Shear distribution of a basic unit of 7 nexors with any point load and any uniformly distributed load (external loads [N] and [N/mm], support reactions [N], internal forces Vz [N], nexor length [mm]).

By applying equations  and  to this particular case the transfer coefficients are obtained, at k 1 = 0.068 and k 2 = 0.103, respectively, so that the transferred loads amount to k 1 P = 137 N and k 2 qL = 924 N. Based on these values it is possible to find the loads in all of the members with the parameter values shown in figure 13. Thus and for example, the rise in the shear graph in nexor 1 at its intersection with nexor 7 has an analytical value of k 1 P+c 4 /L 4 (qL/2+k 2 qc) = 1780 N, which corresponds with the value of the figure 14; the rise in the shear graph for nexor 6 at its intersection with nexor 5 has a value of c 4 /L 4 (Pa/L+k 1 Pc/L)+c 2 /L 2 (qL/2+k 2 qc) = 3165 N; and the reaction in the exterior support of nexor 4 has a value of R 4 = dc 2 L 3 (Pa/L+k 1 Pc/L)+d/L(qL/2+k 2 qc) = 1406 N.

Experimental verification

Table 1 shows the results of the experimental tests.

Experimental determination of the transfer coefficient in basic unit of 3 nexors with a load centred on a member.
Measurement location Deflection 10-gram weight Deflection 20-gram weight
Simple member centre of the span 20 mm 40 mm
Member into reciprocal structure end of the span 14 mm 30 mm
centre of the span 30 mm 60 mm
centre of the span (effective) 30 - 14/2 = 23 mm 60 - 30/2 = 45 mm
Load increase between simple member and member into reciprocal structure 23/20 = 1.15 45/40 = 1.13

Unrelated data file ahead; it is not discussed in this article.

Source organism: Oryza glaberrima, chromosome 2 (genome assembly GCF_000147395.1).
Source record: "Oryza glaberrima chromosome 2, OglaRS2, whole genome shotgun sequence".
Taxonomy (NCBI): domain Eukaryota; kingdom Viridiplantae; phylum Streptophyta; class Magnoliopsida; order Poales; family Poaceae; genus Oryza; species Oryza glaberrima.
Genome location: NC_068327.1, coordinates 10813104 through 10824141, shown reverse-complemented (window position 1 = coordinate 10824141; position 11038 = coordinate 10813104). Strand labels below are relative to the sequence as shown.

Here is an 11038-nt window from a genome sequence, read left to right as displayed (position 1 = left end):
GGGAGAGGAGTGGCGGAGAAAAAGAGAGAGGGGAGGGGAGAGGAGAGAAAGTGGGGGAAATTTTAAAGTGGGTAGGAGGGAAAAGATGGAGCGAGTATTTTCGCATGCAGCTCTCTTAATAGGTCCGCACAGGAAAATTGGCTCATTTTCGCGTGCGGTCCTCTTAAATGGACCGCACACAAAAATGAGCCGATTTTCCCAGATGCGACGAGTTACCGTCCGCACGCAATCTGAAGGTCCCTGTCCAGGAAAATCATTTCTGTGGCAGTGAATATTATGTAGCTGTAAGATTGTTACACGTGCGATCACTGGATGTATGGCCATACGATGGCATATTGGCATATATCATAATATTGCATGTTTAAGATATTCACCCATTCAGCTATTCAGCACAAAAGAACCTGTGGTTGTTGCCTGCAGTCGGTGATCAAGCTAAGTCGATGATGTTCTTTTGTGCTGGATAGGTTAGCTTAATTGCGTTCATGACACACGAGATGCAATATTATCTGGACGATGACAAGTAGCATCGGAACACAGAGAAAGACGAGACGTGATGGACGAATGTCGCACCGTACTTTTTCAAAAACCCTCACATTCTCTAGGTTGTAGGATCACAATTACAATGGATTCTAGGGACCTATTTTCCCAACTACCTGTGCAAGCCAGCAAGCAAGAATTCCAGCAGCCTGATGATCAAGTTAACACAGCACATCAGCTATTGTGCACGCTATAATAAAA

Transfer coefficent (k) 1.15 - 1 = 0.15 1.13 - 1 = 0.13
Average transfer coefficient (k) 0.14

Applying equation  for the experimental test conditions, i.e. for n = 3 nexors, L = 420 mm, a = 210 mm and c = 210 mm; a transfer coefficient k = 0.14 is obtained. This value is the same as the effective transfer coefficient experimentally obtained, thus proving the validity of the analytical equations.

Discussion

The analytical results obtained using equations  and  are identical to those shown by the Matrix Stiffness Method software, thereby verifying the proposed method. In addition, the analytical equation  was also verified by a simple experimental test.

Based on equations  and , it can be said that the greater the value of c, the greater will be coefficient k. This means that the smaller the central hollow in the reciprocal structure, the greater will be the transferred load, so that designing structures with larger hollows makes it possible to reduce the load increase on each member.